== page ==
Historically, when courts granted spousal support (alimony) in a Michigan divorce decree, the recipient could count on receiving monthly checks until remarrying — or at least until the agreement’s stated time period came to an end. Of course, times have changed in many ways.
Today, a large percentage of women who might have once received alimony are now fully capable of supporting themselves. Furthermore, many couples now live together or cohabitate without marrying, either because they prefer a more casual lifestyle or hope to avoid some of a formal marriage’s added legal responsibilities.
It’s now not unusual for 21st century divorce decrees to state that any spousal support awarded can be terminated — if the recipient begins cohabitating with another adult in an intimate relationship, especially when there’s just one shared residence and finances are intermingled.
The Confusing Standards Applied in Michigan’s Smith and Herrmann Cases
A. The Smith Case. When Betty Lee and William Jeffery Smith divorced in 1999, they had been married for 17 years and had raised five children together. In the JOD (judgment of divorce), Betty Lee was awarded $3,500 a month in spousal support. However, the decree stated that her ex-husband could stop making those support payments if the former Mrs. Smith ever started cohabitating with a “non-related male.”
Less than six years later, Mr. Smith petitioned to stop the payments. He claimed that Betty Lee Smith was now cohabitating with her boyfriend, Philip J. Walsh II. The trial court ruled against Mr. Smith and in 2008, the Michigan Court of Appeals affirmed the lower court’s ruling. The courts decided that Betty Lee Smith and Mr. Walsh were not regularly cohabitating. Instead, they believed the couple was in a long-term, committed (monogamous) dating relationship. The court specifically recognized the fact that Mr. Walsh maintained a separate home in Georgia and did not keep any personal belongings in Betty Lee Smith’s home.
In its ruling, the Michigan Court of Appeals identified three key factors (set forth below) that must be considered when trying to determine if a couple is legally cohabiting together.
1. To what extent is the couple regularly sharing a common residence?
2. What is the exact nature of the couple’s relationship?
3. What types of financial arrangements have the two people entered into regarding their common and separate bills?
Since this couple did not regularly live together on any type of continuous basis and did not share any bank accounts, the courts decided that they were not legally cohabitating with one another.
B. The Herrmann case. When Ruth and Glen Herrmann divorced, their decree required Glen to pay his ex-wife $625 a month for five years, starting in early 2010. However, the divorce decree indicated that Mr. Herrmann could stop paying spousal support to Ruth if she began cohabitating with an unrelated male.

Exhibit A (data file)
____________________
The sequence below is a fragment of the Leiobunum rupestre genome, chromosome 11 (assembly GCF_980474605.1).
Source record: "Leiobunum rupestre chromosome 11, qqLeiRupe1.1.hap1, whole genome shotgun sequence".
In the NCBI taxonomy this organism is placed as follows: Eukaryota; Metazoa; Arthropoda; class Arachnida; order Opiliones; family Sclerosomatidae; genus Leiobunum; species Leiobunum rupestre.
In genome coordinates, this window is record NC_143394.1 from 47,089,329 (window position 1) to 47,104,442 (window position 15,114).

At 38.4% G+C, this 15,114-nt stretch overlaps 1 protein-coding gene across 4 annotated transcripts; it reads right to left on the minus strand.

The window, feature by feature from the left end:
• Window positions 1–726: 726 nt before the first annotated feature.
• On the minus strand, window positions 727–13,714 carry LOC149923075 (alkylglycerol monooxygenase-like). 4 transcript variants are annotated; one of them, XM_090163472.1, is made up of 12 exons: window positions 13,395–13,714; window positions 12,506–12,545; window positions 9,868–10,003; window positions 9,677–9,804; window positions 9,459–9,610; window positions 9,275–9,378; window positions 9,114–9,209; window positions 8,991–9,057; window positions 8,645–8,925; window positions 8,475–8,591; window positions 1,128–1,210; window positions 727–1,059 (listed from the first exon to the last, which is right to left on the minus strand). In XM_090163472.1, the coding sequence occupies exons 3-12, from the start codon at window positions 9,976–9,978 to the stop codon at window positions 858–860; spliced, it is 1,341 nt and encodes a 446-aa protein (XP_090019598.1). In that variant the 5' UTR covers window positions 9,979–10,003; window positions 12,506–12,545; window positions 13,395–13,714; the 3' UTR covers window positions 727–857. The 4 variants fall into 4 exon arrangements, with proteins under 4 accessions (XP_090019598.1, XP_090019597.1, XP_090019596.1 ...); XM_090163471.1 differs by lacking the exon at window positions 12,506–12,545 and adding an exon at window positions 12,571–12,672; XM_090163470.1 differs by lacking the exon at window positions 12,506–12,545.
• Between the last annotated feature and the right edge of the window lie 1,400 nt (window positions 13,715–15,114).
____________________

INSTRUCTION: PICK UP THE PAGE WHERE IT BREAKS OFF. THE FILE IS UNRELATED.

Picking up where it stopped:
Mr. Herrmann later asked a trial court to terminate his obligation to pay spousal support since his ex-wife had begun living with another man. The trial court ruled in Ruth Herrmann’s favor. However, the Michigan Appeals Court affirmed the lower court’s ruling in part — and reversed the part concerning the spousal support. The higher court ruled in late 2012 that Glen Herrmann no longer had to pay spousal support because his ex-wife was legally cohabitating with Ronald Cluly.
The facts in this case are a bit unusual, especially regarding the level of commitment between the two parties. While they acknowledged the sexual aspect of their relationship, they did not seem interested in ever getting married or living together on a permanent basis. However, Ruth Herrmann clearly indicated that she was financially dependent upon Mr. Cluly in some ways, in spite of the fact that she was still holding down a paying job. She also said she initially moved in with him for financial reasons.
Although these two people lived exclusively in Mr. Cluly’s home together, they did not share any bank accounts. Furthermore, they each did their own grocery shopping and fixed their own meals. Nevertheless, the appellate court said true cohabitation existed and based its ruling on the three factors examined in the Smith case referenced above. Mr. Herrmann was told that he no longer had to pay his ex-wife any further spousal support payments.
Conclusions Regarding Michigan’s Standards for Determining Cohabitation
Upon reading these two opinions, you may come away thinking that the three key factors may not have been properly applied to the Herrmann case. However, what is clear is that anyone receiving spousal support payments in Michigan that can be terminated on cohabitation had better think twice about sharing a common residence with an intimate “boyfriend” or “girlfriend,” especially if (1) the two people ever help each other out financially – or (2) hold themselves out to others as being in some type of committed, long-term relationship. This type of cohabitation can definitely result in the termination of spousal support payments – even in unusual relationships like the one present in the Herrmann case.